Hey readers! I just got back from New Orleans a few days ago, and I am so excited to share my thoughts with all of you today. All I can say is: WOW…what a weekend! I feel really grateful and appreciative of the opportunity that I had to travel to NOLA for this conference. I spent the weekend surrounded by like-minded individuals who are passionate about supporting, promoting, and enhancing the field of occupational therapy. I cannot stress enough how amazing this experience was. I left feeling inspired and revitalized in my appreciation for the field of OT. If you have the opportunity, I highly recommend attending AOTA Conference 2020 in BOSTON! (No traveling for me, woot woot!) Next year, my goal is to attend some poster and student sessions, as I did not make it to any this year. I was just too interested in all of the other presentations that were going on!
Throughout the weekend, I attended numerous lectures and conversations about various topics that interested me. Many in the area of pediatrics, intellectual and developmental disability, and sensory needs because that is what most interests me, but also a few about the adult population to get me out of my comfort zone and learn something different. As a student, I felt like this was a huge learning opportunity for me. I did more listening than talking at the conference, and I did my best to just take in everything that I was learning and seeing. I also pushed myself to network a bit too! I spoke to two lecturers who really piqued my interest – one NICU OT who spoke about becoming a feeding specialist and the second an OT who led a conversation about treating mental health in the school setting in response to the trauma caused by school shootings in our country. Finally, I met up with lots of fellow OT bloggers on Friday night and explored NOLA on Saturday! (Stick around until the end of this post to see a few highlights from the weekend!)
For this post, I will include a section for each presentation that I attended in order of increasing age – pediatrics at the beginning followed by adolescents and then adults. This way, you can peruse the presentations and choose which you would like to learn more about. I will include a few key take aways from each presentation and the AOTA handout if it is accessible. Now, let’s talk about what I learned!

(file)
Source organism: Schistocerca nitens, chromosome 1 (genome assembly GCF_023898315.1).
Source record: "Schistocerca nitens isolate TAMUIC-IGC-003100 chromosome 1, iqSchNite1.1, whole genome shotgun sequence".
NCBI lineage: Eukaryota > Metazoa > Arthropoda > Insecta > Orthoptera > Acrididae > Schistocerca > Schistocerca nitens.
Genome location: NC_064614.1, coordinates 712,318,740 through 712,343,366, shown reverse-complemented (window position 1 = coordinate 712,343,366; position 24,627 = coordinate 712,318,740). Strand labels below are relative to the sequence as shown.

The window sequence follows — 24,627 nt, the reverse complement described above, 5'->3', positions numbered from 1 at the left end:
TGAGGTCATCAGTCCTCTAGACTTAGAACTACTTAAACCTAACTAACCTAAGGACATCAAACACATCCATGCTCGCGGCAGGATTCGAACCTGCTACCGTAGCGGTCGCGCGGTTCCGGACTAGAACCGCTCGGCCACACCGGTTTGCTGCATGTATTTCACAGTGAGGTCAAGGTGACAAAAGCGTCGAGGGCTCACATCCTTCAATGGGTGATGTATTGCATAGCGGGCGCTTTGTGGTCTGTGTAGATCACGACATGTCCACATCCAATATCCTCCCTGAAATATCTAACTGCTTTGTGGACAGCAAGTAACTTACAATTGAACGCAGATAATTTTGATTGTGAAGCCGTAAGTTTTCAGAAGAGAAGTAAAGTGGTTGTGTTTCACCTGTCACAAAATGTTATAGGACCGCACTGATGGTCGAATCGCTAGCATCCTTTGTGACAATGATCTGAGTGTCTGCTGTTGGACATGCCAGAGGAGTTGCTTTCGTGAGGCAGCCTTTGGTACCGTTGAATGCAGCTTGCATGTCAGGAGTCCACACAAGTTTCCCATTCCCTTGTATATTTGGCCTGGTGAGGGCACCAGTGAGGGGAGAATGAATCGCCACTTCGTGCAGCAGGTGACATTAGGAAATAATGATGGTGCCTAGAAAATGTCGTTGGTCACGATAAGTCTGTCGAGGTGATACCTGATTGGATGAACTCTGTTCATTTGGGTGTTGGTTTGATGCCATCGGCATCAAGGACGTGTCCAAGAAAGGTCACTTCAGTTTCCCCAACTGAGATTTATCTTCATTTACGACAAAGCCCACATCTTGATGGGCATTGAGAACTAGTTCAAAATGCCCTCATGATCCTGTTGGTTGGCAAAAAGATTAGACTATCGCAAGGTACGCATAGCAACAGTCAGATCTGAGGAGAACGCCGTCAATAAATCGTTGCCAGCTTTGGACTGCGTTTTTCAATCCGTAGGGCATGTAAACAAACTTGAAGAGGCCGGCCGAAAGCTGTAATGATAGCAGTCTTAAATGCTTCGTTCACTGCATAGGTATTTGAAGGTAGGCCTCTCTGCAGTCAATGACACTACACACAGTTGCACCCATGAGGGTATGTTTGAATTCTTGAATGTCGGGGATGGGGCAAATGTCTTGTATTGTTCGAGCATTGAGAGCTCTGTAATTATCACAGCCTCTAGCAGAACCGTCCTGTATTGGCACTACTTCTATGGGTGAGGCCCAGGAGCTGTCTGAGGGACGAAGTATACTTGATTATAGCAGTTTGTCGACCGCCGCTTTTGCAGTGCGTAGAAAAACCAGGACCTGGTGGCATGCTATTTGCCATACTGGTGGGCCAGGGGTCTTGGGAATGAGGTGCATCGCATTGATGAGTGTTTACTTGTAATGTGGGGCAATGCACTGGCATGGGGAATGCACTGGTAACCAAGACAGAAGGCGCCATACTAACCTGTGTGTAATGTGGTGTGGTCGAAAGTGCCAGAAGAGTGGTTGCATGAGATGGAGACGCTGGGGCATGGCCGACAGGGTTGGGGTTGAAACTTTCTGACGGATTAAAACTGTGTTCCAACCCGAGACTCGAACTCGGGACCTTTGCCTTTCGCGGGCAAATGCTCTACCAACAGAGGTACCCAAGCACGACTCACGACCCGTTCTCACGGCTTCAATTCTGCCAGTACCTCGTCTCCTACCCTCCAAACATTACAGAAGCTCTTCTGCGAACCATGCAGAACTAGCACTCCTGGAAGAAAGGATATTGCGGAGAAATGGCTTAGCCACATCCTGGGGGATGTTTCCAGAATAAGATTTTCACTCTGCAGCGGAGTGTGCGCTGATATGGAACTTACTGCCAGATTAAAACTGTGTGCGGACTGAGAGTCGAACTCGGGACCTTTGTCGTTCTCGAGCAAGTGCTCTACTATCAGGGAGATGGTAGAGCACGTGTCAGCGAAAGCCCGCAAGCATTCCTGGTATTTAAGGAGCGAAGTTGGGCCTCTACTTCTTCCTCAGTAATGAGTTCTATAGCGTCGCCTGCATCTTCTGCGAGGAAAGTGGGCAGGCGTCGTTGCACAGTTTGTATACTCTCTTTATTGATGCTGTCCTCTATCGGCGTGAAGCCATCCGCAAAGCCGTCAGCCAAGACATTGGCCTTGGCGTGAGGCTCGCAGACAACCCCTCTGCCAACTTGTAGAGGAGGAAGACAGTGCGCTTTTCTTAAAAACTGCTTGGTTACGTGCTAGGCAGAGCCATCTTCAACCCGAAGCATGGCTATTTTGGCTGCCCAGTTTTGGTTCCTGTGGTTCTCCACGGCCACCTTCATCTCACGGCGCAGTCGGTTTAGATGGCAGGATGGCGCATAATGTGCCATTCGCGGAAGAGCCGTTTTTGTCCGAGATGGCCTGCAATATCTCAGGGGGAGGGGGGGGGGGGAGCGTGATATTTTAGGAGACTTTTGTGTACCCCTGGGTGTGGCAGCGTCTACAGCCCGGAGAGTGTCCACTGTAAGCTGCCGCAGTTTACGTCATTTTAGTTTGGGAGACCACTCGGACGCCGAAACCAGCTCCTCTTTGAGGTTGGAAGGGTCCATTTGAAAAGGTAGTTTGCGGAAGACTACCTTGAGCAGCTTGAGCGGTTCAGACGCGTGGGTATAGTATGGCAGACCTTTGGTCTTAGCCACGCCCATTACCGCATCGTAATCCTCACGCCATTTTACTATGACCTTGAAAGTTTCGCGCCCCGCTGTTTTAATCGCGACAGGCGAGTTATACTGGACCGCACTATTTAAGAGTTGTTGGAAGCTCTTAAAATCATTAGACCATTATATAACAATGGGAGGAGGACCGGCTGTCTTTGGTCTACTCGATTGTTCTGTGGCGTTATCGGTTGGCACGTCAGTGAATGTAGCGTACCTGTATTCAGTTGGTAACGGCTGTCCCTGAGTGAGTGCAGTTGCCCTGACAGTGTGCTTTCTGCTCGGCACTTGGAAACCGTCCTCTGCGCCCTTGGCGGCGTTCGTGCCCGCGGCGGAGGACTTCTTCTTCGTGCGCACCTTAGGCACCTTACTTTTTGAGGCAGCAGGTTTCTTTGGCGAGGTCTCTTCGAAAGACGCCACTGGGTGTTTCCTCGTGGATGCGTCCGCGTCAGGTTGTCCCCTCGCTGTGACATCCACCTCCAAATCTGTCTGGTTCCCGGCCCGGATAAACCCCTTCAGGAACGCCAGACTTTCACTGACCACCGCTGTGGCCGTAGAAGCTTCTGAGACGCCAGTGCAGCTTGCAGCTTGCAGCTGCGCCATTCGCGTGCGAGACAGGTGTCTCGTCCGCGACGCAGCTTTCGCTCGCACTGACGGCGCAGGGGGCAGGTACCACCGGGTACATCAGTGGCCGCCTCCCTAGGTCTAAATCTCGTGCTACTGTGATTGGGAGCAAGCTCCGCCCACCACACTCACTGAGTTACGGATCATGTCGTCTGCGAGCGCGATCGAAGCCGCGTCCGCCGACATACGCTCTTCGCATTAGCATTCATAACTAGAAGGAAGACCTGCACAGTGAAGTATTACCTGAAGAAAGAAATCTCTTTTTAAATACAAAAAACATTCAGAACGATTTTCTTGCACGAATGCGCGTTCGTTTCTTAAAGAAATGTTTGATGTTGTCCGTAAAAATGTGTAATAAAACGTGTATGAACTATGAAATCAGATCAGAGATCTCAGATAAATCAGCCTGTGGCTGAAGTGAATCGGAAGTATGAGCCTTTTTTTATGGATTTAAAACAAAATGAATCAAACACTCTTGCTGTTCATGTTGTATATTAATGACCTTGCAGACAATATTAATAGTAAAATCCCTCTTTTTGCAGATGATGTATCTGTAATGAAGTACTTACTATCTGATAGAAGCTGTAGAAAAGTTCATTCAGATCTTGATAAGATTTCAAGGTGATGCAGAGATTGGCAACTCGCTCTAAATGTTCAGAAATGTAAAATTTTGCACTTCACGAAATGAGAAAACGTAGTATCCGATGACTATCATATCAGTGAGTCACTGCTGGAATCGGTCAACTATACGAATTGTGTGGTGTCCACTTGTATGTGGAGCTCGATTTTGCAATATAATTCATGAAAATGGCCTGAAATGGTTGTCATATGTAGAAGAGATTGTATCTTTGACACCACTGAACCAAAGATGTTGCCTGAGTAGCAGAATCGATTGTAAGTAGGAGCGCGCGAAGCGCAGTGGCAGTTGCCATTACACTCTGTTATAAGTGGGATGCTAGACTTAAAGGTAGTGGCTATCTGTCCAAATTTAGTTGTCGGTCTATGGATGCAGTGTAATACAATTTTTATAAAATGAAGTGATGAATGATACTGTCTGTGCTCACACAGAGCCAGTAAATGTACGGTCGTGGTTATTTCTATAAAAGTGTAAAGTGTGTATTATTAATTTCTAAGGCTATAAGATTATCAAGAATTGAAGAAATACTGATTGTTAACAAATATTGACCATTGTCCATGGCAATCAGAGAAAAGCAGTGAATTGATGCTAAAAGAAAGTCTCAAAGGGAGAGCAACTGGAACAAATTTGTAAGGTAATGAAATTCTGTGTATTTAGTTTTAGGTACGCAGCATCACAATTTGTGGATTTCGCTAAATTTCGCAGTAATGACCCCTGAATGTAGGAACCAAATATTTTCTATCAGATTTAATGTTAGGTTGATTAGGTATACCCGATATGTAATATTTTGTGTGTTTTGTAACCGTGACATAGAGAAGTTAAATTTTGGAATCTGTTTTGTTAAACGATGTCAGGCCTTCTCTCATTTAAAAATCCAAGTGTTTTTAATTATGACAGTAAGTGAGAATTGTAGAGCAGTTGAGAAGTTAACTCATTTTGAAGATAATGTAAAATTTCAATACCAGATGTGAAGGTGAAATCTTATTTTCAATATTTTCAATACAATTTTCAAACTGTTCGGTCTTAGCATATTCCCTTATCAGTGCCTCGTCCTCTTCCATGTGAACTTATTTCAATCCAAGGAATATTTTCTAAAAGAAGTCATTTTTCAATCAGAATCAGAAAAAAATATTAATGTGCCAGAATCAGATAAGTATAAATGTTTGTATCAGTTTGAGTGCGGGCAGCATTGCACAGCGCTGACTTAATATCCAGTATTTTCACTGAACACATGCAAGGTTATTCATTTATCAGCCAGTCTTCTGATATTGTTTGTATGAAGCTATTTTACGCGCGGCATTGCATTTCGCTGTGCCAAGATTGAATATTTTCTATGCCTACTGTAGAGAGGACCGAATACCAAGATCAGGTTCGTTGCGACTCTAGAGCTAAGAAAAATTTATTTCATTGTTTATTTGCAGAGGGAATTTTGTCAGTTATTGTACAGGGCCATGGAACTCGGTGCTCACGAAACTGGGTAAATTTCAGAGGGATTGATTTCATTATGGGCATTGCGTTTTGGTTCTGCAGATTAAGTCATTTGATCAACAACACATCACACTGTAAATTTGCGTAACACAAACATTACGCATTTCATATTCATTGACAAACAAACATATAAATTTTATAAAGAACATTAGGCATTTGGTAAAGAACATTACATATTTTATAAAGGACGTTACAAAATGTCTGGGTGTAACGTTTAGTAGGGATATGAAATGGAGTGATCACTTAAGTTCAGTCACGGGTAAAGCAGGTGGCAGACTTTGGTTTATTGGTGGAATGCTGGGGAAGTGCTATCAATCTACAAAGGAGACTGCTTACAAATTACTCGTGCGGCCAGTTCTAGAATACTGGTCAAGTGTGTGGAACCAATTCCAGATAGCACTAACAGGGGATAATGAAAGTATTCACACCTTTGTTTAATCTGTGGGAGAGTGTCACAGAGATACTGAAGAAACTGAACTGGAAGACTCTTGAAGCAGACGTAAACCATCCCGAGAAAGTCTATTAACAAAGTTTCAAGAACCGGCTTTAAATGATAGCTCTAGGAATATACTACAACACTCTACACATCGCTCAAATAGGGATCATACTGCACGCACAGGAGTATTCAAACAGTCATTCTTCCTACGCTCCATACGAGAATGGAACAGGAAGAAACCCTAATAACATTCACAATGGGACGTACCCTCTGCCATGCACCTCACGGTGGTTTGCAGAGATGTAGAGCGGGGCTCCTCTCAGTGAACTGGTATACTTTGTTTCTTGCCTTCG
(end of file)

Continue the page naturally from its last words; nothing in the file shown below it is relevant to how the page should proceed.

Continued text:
“Our Place at the Table: Feeding, Eating & Swallowing Factors in those with Intellectual or Developmental Disabilities”
This lecture was presented by Cuyler Romeo, MOT, OTR/L, Elaina DaLomba, PhD, OTR/L, Anna Cronin, PhD, OTR/L, Dennis Cleary, MS, OTD, OTR/L, Brian Scaife, OTF, OTR/L, & guest speaker Jaclyn Pederson, MHI. This was by far my favorite presentation that I attended while at conference. I placed it at the beginning of this list because the speaker was an OT who works in a NICU, however she also had speakers with her who work with individuals across the lifespan. One of the really cool things that the speakers did at this presentation was split us all into groups based on practice area in order to discuss the barriers and potential solutions that OTs face in becoming feeding specialists. As a student, I took this opportunity to learn from what the experienced OTs in my group were sharing and to be part of the Community of Practice. Here are a few key take aways:
- Pediatric Feeding Disorder: impaired oral intake associated with medical, nutritional, feeding skill, or psychosocial dysfunction
- Factors that affect practice as a feeding specialist include: treatment setting, acuity of care, educational leverage (CEU’s, evidence-based practice, certifications), and state licensure
- What is needed for OTs to get a “seat at the table”: history of practice, education, and advocacy
- Feeding Matters is an advocacy organization that is focused on research and creating a virtual community for parents and healthcare professionals
“Early Childhood Mental Health: Promoting Healthy Relationships when Young Children are at Risk for Adverse Childhood Experiences”